Phil Carmody <(EMail Removed)> writes:
> Tim Rentsch <(EMail Removed)> writes:
>
>> Ralf Damaschke <(EMail Removed)> writes:
>>
>> > Tim Rentsch <(EMail Removed)> wrote:
>> >
>> >> I believe it is possible in principle for 0.0 to be seen as
>> >> true (that is, != 0) in a conforming implementation, if that
>> >> implementation (a) does not have an exact FP representation for
>> >> zero, and (b) has implementationdefined rounding rules which
>> >> are defined suitably. AFAIK both (a) and (b) may be true in a
>> >> conforming implementation, that is, I don't know of any
>> >> requirement that prevents the possibility of either (or of both
>> >> together).
>> >
>> > There is one. An implementation (a) would not suffice C99 5.2.4.2.2
>> > "Characteristics of floating types <float.h>"; esp. the sum used to
>> > define a floatingpoint number gives 0 if f(k) = 0 for all
>> > 1 <= k <= p.
>>
>> If you read the footnote to 5.2.4.2.2 p1, and also 5.2.4.2.2 p3,
>> I think you'll agree that the condition you describe need not
>> be an actual representable value in a particular conforming
>> implementation. The value does exist in the model, but the
>> model may not reflect what the implementation actually uses,
>> and even if it does, the implementation might not provide FP
>> numbers with f(1) == 0. Needless to say, I did consult this
>> section (and these paragraphs) before making my earlier
>> comments. So I still think it's possible for an implementation
>> to not have zero as a representable FP value.
>
> I don't see how there can be any meaningful values for 5.2.4.2.2 p13
> if zero is nonzero.
I don't see what you're getting at here. Taking 'double' as
the canonical floatingpoint type, are you talking about
DBL_EPSILON, DBL_MIN, or DBL_TRUE_MIN? I don't see any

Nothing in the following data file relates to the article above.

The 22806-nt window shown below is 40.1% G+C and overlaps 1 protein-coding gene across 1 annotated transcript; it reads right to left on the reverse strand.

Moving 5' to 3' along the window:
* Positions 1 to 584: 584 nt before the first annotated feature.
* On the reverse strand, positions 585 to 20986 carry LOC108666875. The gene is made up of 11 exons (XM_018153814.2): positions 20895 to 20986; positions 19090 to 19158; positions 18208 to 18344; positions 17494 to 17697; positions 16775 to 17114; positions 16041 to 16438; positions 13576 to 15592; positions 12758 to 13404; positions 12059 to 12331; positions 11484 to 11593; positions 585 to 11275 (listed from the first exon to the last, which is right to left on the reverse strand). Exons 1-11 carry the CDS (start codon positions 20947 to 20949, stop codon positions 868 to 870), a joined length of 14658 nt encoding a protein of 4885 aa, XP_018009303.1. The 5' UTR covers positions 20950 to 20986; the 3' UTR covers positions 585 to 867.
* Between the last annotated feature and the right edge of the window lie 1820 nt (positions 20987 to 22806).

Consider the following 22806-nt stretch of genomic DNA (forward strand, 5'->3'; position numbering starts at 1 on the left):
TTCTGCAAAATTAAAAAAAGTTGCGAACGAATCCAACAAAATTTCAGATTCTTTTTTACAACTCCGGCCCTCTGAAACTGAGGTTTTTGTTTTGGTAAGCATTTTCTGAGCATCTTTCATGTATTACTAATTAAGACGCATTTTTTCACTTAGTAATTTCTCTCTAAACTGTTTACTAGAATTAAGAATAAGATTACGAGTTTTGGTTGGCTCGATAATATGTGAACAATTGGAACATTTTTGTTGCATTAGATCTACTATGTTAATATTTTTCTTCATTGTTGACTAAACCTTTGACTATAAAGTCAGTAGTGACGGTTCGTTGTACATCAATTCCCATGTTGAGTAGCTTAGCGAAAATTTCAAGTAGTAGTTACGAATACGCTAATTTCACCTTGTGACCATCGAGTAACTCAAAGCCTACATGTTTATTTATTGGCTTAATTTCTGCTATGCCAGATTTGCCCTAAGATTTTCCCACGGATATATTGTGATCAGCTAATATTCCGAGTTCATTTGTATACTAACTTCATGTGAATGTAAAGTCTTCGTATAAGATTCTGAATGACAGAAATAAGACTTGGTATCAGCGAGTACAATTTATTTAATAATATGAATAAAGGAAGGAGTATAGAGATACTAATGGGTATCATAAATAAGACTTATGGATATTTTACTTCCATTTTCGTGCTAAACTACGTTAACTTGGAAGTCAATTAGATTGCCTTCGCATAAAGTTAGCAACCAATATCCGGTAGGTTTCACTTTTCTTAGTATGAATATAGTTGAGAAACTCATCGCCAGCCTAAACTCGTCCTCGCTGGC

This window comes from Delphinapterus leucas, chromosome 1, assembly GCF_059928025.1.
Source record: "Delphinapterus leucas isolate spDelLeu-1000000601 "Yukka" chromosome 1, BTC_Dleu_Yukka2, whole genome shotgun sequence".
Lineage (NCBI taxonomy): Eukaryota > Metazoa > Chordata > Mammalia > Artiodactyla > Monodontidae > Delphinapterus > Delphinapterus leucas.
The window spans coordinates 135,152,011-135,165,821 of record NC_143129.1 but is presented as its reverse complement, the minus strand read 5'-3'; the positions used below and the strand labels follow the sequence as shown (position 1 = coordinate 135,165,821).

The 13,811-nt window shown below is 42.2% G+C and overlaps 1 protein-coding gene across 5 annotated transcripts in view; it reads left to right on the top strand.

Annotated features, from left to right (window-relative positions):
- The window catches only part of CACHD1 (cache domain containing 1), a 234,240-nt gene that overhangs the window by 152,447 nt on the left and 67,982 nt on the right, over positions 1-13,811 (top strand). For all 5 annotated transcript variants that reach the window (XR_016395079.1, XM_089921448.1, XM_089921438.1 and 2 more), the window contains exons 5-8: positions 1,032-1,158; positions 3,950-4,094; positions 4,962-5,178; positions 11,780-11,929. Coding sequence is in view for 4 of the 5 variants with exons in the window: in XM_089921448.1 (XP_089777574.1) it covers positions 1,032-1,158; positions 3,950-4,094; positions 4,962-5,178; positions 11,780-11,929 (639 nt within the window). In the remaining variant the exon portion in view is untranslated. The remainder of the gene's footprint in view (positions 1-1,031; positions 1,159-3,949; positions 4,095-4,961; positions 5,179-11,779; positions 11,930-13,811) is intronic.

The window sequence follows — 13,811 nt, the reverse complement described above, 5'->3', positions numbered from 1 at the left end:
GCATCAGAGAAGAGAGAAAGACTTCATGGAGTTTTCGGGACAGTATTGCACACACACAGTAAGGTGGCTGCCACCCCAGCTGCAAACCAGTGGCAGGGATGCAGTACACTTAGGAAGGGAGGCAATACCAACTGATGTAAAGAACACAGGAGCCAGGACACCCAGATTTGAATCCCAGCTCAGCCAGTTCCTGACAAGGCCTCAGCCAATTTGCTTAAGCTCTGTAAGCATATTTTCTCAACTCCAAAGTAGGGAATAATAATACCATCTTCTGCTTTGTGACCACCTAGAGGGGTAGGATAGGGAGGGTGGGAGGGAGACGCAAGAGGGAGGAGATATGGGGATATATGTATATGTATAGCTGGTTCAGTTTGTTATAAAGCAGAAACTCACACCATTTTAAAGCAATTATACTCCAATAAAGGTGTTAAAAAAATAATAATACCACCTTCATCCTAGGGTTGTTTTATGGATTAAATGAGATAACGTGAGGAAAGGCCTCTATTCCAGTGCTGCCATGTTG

problem with any one of these, under a working assumption of
no reprsentation for zero. What am I missing?
> Zero must be less than epsilon, as epsilon must
> be greater than it.
Certainly zero must be less than any positive number. That
doesn't mean zero is representable.
> And zero must me expressible.
Isn't that exactly the question we are trying to answer, ie,
whether floating point types must have a representation for
zero? I don't see that the Standard's requirements imply
that.
> And zero must compare equal to negative zero. That can only be true
> if zero is zero.
Yes, if there is a zero, and if there is a negative zero. I
think the Standard is pretty clear that an implementation
need not have a floatingpoint negative zero.
> Anyway, logic aside, in this particular case does F.1 apply?
> """
> An implementation that de#nes _ _STDC_IEC_559_ _ shall conform to the
> speci#cations in this annex.
> """
> Which, if it applies, makes them bang to rights.
I'm pretty sure you're right that supprting IEEE floatingpoint
means there will be a representation for zero. In fact I would be
surprised (though not astonized) if any actual implementation
didn't have a floatingpoint representation for zero. My question
is, do the Standard's requirements imply that the floatingpoint
types /must/ have a representation for zero? So far I still think
the answer is no (at least in the hypothetical world of DS9000's,
etc).